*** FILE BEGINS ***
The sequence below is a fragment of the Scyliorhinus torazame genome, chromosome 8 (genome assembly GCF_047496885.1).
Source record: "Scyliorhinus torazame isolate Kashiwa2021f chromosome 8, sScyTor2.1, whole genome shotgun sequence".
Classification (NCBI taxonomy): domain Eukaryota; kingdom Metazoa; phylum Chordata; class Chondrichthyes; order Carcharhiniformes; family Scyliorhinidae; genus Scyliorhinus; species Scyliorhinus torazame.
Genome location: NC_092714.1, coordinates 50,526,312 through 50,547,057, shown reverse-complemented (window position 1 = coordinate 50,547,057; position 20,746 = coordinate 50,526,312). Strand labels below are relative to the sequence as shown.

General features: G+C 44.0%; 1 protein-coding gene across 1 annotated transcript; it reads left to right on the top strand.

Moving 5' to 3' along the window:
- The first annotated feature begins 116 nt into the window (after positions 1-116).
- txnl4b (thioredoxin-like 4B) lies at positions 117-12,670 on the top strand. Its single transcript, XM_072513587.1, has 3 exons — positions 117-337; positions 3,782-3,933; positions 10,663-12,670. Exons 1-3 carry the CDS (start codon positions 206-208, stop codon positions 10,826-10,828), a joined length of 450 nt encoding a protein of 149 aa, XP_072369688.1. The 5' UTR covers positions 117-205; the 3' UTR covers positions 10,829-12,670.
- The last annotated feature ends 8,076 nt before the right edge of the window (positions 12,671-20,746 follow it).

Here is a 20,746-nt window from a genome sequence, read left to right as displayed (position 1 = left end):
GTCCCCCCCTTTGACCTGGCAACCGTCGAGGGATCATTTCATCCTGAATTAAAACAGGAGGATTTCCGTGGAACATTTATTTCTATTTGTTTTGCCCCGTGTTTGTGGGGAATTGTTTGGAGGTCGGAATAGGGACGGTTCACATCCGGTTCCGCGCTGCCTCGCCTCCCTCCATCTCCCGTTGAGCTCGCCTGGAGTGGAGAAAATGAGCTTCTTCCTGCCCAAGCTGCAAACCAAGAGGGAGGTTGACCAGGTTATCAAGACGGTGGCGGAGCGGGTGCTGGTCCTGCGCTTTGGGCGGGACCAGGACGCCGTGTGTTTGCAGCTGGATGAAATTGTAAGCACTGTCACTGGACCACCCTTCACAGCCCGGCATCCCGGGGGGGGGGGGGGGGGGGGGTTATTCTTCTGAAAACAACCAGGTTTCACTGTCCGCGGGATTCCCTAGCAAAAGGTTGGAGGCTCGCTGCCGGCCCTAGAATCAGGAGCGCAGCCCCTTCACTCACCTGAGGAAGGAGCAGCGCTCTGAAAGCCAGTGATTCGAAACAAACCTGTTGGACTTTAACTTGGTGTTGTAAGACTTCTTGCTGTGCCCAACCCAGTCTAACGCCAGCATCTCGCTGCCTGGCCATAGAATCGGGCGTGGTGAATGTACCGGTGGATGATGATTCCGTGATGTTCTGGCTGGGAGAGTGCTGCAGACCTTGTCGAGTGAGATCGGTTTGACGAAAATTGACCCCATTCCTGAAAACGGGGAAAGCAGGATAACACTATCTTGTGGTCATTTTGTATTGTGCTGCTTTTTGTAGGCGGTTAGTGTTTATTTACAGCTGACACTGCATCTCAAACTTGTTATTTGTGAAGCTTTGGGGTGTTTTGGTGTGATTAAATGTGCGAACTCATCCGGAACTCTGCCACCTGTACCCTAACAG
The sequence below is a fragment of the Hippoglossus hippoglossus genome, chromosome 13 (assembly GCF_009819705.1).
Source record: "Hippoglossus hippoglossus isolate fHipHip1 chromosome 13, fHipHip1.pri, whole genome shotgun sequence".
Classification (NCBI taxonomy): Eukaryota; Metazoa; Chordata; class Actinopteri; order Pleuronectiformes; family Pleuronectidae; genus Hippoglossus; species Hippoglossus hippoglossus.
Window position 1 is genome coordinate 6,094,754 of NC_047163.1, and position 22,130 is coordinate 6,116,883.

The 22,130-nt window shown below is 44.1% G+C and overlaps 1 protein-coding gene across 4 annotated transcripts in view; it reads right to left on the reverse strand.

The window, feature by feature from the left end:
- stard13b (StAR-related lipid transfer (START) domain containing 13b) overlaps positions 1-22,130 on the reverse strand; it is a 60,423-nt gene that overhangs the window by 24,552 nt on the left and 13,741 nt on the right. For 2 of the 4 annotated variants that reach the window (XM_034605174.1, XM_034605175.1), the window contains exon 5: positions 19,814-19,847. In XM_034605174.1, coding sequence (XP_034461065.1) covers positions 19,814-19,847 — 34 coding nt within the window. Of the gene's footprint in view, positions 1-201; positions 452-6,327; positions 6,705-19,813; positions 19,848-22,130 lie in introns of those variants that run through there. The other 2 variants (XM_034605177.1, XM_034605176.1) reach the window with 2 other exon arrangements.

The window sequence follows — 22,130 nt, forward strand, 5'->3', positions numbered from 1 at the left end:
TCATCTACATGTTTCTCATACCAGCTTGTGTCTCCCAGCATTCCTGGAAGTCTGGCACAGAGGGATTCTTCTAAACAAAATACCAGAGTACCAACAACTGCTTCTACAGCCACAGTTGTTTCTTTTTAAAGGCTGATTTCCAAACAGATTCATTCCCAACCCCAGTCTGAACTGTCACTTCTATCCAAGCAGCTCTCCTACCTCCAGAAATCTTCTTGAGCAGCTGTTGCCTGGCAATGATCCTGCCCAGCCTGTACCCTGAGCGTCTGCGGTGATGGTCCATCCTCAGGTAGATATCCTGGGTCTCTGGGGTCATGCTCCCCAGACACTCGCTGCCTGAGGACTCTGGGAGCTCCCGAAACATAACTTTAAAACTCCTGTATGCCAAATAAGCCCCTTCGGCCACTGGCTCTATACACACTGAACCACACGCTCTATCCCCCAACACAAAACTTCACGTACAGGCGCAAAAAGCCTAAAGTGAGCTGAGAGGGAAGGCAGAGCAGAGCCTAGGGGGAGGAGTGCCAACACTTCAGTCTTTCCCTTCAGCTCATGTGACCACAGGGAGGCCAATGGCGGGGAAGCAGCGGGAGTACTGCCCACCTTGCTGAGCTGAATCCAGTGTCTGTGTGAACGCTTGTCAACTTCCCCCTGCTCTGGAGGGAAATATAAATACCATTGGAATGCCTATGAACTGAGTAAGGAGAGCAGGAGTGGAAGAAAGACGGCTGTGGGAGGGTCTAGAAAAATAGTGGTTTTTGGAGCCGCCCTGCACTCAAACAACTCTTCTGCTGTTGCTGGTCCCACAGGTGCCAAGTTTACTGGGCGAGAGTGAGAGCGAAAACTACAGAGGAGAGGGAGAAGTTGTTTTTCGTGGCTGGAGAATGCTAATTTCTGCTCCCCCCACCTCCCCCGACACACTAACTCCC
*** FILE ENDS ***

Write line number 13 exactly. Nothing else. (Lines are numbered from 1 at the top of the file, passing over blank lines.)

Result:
Source record: "Hippoglossus hippoglossus isolate fHipHip1 chromosome 13, fHipHip1.pri, whole genome shotgun sequence".